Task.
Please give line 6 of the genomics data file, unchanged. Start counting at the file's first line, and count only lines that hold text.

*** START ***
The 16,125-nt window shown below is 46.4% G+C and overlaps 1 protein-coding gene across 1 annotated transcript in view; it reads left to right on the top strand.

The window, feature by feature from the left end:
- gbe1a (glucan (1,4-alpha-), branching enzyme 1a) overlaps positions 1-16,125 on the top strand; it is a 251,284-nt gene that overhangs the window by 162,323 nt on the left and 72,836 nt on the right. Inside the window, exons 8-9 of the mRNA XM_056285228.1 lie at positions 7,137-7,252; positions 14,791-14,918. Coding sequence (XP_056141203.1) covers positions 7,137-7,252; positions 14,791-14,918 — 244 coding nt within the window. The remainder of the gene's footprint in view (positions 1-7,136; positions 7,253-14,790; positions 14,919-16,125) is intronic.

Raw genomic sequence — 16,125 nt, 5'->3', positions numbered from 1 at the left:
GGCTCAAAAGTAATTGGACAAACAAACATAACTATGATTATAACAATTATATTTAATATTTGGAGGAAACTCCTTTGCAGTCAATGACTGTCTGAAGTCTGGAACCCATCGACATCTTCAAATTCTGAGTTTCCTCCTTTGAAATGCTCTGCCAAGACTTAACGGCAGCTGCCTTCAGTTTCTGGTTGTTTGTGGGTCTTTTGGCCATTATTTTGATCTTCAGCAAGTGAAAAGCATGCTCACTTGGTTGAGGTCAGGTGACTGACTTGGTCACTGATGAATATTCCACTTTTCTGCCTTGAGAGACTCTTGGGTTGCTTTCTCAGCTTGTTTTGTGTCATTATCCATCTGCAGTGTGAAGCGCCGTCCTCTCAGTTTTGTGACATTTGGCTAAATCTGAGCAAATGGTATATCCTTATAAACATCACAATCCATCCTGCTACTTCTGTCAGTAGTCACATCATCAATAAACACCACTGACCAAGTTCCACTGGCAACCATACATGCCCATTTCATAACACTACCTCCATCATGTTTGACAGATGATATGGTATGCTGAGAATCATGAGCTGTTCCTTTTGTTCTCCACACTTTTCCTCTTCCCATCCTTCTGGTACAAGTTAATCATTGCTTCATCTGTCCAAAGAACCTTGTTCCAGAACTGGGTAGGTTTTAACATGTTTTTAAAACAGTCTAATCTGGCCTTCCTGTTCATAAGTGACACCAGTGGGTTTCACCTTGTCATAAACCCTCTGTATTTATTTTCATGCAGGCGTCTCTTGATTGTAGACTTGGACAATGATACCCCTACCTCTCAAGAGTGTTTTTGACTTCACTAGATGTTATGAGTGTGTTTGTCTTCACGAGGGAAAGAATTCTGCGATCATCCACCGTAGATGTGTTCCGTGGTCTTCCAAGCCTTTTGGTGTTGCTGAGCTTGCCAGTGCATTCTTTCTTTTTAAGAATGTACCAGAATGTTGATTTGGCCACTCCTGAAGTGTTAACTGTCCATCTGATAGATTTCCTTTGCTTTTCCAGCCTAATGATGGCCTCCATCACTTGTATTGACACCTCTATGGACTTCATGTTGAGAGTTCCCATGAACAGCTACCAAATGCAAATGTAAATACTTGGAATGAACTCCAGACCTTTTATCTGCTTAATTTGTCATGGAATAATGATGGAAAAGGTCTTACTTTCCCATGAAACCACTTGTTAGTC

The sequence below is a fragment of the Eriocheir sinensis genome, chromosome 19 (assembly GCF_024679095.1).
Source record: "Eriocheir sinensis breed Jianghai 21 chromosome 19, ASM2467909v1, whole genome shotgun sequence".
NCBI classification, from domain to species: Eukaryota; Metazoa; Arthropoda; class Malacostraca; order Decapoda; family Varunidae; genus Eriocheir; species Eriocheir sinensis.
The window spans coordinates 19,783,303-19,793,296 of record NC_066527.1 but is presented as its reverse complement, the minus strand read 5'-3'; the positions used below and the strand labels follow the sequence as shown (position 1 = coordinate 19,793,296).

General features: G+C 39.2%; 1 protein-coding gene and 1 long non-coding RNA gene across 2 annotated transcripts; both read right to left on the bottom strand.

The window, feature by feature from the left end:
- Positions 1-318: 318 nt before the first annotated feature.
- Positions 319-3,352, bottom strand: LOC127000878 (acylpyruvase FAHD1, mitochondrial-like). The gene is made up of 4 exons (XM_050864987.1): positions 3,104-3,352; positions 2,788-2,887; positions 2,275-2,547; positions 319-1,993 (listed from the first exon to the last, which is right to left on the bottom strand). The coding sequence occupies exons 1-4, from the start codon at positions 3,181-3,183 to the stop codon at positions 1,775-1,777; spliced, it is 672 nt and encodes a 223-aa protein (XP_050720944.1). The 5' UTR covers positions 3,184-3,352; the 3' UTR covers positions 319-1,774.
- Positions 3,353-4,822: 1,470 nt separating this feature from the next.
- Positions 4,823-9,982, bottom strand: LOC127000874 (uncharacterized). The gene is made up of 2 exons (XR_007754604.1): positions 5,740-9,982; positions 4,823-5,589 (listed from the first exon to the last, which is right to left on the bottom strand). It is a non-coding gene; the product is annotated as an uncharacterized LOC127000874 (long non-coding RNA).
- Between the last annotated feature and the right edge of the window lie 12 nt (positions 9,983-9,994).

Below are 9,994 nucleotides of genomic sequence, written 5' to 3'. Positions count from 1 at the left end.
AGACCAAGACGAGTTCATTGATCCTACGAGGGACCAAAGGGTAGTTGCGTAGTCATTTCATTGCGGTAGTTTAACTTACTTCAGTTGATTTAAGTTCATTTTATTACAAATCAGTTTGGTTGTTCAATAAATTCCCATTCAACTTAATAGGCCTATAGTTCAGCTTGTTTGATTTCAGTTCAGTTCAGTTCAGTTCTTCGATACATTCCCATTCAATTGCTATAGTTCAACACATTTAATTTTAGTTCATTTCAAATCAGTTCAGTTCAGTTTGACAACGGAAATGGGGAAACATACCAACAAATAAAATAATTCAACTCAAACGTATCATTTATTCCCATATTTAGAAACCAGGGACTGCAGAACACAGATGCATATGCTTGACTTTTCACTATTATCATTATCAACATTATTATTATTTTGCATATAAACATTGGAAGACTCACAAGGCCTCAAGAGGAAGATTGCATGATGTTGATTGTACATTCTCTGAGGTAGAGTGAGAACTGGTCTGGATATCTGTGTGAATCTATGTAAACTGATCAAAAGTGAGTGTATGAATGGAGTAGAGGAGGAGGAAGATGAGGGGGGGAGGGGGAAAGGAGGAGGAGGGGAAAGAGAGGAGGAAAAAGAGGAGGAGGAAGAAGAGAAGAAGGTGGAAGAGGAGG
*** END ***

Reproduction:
The sequence below is a fragment of the Eriocheir sinensis genome, chromosome 19 (assembly GCF_024679095.1).